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Western Australia's freight rail network will be the subject of an inquiry by the State Economics and Industry Standing Committee.
The Committee will consider whether the current lease arrangements and management of the network comprising of tier one, two and three lines, facilitate or hamper state development.
Brookfield Rail currently holds a 50-year lease with the State Government to operate the network.
Lines are organised into tiers according to the volume of traffic they receive and the current repair, with tier three lines the least used and in the poorest condition.
Committee Chair Ian Blayney says the Committee received a number of private briefings and is hoping to hold public hearings through the course of the inquiry.
He says the independent committee decided to look at the issue following problems with tier two lines during harvest last year.
"It is something we have been keeping an eye on and certainly when people started asking questions about a tier two line, then sort of red lights went off," he said.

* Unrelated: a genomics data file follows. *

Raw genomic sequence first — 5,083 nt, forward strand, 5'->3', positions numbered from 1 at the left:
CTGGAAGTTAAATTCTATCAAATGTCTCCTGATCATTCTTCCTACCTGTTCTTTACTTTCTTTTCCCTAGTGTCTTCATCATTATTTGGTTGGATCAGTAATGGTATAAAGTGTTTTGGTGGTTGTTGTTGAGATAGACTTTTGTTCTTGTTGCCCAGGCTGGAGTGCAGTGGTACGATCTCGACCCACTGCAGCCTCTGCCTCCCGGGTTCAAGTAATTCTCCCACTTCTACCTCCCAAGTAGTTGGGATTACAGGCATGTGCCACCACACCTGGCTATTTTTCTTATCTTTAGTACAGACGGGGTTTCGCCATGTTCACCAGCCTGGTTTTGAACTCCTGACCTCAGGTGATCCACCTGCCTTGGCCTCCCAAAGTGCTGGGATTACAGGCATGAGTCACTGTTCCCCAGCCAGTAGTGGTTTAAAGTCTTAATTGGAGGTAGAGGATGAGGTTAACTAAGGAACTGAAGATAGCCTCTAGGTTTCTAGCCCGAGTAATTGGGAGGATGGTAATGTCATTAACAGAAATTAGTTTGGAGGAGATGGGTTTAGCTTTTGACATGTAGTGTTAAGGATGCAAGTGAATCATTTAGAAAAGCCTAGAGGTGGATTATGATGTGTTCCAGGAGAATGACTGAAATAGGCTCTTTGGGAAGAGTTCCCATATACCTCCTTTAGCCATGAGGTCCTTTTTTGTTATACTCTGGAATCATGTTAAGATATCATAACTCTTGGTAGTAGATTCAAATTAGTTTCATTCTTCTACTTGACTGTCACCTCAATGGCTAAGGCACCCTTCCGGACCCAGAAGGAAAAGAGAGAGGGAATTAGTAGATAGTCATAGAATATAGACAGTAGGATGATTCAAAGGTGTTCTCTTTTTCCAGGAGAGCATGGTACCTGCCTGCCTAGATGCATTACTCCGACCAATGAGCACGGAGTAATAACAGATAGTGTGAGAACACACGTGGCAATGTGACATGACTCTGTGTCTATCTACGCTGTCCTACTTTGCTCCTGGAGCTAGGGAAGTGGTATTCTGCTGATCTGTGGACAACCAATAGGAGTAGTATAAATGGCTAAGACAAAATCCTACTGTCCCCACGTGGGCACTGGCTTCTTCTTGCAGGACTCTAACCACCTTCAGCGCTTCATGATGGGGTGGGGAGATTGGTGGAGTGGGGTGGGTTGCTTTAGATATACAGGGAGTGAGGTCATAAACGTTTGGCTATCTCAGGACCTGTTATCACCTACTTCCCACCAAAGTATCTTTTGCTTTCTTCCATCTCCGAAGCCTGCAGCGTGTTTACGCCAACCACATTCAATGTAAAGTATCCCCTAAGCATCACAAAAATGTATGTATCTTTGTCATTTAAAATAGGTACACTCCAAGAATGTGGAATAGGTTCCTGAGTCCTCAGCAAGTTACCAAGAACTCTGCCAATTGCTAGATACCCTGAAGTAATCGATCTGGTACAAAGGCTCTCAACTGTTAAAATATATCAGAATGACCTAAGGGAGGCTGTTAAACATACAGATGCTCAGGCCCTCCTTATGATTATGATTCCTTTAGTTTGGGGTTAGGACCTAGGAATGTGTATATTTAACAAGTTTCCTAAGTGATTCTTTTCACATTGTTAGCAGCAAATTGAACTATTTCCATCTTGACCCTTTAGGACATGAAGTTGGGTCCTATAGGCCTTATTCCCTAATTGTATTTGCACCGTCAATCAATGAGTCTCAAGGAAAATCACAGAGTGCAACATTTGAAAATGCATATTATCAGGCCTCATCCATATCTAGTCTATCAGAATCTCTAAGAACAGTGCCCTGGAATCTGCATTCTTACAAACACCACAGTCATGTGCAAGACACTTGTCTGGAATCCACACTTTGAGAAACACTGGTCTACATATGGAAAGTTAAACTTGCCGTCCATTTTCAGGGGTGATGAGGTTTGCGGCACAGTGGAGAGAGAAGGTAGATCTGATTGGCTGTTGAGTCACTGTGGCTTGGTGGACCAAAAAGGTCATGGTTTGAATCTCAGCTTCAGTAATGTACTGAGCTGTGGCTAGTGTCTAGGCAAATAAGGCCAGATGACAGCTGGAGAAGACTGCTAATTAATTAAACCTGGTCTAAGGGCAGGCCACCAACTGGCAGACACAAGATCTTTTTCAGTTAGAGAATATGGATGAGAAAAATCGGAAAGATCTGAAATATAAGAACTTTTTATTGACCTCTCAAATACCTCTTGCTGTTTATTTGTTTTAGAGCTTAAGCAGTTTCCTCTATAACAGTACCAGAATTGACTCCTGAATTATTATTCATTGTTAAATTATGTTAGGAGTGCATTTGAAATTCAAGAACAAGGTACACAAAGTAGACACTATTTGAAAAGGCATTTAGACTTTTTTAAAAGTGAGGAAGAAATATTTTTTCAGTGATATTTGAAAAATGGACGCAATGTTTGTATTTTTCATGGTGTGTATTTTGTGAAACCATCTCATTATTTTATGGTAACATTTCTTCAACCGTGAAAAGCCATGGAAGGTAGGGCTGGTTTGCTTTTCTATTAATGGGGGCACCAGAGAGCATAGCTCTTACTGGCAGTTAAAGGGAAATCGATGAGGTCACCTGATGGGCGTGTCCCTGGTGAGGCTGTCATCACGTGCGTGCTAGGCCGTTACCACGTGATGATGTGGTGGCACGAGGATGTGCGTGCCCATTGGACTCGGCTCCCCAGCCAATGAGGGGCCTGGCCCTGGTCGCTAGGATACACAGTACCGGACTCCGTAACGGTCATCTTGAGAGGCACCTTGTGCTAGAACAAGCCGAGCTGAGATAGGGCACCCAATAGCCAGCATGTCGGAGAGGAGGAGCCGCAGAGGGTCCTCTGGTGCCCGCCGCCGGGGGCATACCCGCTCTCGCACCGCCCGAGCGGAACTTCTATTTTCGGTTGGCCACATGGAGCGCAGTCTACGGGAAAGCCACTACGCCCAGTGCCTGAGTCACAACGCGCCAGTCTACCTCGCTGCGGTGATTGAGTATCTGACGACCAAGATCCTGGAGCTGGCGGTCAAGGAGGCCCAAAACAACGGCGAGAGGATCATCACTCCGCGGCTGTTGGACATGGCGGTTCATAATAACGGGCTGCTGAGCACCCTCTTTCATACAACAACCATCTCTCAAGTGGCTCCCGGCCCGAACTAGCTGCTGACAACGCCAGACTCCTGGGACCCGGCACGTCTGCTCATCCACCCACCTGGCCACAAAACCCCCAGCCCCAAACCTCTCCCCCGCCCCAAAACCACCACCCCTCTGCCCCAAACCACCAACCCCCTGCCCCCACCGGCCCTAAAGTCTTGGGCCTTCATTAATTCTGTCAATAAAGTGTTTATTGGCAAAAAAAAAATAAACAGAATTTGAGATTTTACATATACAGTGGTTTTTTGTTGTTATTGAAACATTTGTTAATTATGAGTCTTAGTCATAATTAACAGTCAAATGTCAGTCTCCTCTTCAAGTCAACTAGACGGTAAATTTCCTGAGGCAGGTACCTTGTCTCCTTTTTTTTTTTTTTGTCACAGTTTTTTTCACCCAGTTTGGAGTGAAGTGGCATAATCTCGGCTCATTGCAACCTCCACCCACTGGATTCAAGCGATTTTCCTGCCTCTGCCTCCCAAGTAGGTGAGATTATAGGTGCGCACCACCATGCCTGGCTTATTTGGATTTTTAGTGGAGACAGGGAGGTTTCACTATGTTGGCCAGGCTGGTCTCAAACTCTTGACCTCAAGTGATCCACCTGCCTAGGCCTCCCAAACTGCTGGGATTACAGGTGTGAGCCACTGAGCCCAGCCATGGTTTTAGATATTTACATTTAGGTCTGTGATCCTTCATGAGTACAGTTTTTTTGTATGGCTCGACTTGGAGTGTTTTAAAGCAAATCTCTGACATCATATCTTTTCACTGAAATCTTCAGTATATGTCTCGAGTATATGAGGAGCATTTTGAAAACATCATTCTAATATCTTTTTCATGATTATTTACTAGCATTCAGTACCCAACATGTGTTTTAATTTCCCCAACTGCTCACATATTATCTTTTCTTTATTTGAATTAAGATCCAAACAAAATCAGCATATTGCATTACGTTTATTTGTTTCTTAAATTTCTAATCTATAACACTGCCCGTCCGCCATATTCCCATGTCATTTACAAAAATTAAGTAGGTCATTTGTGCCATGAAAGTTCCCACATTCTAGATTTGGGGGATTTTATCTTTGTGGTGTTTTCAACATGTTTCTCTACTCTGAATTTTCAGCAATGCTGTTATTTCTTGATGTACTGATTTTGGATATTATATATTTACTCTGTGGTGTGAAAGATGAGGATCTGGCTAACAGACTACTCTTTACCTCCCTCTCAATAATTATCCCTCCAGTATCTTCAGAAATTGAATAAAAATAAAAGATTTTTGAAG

CBH welcomes inquiry
The state's main grain handler the CBH Group is heartened by the committee's decision to launch an inquiry.
CBH is particularly interested in the future of the tier three rail lines which transport grain from country receival sites to port.
CBH and Brookfield have been negotiating for months to find a workable solution for the future of tier three lines and the handler recently requested the Economic Regulation Authority (ERA) to assist with those negotiations.
While general manager of operations at the CBH Group, David Capper, has welcomed the move he doesn't anticipate the inquiry will be an opportunity to scrutinise the contract between Brookfield and the State Government.
"I think if we are pinning on that being an outcome of the inquiry we might be setting ourselves up for disappointment," he said.
This article first appeared on www.abc.net.au
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